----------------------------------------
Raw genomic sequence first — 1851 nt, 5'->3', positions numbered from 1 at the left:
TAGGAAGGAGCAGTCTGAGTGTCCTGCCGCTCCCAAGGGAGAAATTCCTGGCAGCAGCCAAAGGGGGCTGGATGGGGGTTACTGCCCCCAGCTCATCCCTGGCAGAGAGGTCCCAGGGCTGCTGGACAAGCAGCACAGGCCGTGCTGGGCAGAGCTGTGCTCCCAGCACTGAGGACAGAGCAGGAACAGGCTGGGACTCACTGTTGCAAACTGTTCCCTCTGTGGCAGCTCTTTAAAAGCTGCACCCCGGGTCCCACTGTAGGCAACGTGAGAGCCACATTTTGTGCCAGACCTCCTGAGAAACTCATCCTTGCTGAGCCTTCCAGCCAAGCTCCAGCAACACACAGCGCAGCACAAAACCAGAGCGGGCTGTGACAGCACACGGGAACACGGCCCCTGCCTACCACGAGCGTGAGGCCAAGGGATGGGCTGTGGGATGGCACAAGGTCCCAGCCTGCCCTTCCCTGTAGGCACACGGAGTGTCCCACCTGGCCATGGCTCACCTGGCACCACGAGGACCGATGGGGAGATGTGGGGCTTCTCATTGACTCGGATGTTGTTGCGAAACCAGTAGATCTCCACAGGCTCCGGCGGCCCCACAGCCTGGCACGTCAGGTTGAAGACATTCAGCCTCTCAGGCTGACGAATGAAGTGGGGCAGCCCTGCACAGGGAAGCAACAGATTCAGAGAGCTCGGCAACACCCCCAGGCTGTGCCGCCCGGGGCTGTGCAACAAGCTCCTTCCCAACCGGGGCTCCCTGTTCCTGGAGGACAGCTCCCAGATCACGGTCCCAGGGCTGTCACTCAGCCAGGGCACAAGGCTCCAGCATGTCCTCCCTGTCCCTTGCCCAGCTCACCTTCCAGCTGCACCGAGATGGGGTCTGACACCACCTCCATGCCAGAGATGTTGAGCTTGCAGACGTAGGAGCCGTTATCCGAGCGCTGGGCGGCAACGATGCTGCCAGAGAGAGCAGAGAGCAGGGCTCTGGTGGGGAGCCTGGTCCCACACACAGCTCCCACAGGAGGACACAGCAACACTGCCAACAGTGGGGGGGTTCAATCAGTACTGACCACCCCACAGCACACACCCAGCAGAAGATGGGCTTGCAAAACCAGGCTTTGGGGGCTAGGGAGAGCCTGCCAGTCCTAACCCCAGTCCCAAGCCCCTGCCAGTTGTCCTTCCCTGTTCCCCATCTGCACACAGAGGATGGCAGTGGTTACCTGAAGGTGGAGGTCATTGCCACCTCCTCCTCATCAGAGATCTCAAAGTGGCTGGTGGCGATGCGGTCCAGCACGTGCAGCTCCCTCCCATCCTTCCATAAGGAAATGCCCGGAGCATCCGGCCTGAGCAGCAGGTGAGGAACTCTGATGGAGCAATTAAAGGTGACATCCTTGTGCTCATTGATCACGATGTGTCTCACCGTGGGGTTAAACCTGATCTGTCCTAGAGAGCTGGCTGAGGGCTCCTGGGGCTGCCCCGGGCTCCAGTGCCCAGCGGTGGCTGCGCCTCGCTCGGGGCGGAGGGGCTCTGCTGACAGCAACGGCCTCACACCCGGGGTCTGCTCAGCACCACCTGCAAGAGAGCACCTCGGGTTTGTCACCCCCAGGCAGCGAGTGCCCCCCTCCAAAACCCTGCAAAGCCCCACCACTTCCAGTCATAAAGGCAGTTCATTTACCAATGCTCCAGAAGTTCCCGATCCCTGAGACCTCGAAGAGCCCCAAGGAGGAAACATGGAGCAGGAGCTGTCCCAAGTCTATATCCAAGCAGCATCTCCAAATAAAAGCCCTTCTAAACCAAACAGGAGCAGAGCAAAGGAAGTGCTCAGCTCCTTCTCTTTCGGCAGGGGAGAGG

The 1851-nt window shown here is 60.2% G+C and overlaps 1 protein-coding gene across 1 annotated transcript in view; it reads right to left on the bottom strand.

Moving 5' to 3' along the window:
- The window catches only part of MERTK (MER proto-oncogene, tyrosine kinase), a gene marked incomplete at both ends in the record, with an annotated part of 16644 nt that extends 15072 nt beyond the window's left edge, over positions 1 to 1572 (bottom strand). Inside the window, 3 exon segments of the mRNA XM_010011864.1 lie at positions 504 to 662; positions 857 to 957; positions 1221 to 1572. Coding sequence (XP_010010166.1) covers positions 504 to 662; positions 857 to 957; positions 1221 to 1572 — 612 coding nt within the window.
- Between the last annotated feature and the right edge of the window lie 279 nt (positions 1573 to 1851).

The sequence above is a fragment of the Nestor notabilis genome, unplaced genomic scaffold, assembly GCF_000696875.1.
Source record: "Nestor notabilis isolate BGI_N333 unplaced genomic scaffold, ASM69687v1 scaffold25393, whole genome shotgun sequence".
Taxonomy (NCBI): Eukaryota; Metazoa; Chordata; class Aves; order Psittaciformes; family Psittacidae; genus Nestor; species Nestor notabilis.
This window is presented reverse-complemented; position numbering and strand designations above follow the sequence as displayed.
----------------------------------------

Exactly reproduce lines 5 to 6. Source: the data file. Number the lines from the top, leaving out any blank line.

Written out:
- The window catches only part of MERTK (MER proto-oncogene, tyrosine kinase), a gene marked incomplete at both ends in the record, with an annotated part of 16644 nt that extends 15072 nt beyond the window's left edge, over positions 1 to 1572 (bottom strand). Inside the window, 3 exon segments of the mRNA XM_010011864.1 lie at positions 504 to 662; positions 857 to 957; positions 1221 to 1572. Coding sequence (XP_010010166.1) covers positions 504 to 662; positions 857 to 957; positions 1221 to 1572 — 612 coding nt within the window.
- Between the last annotated feature and the right edge of the window lie 279 nt (positions 1573 to 1851).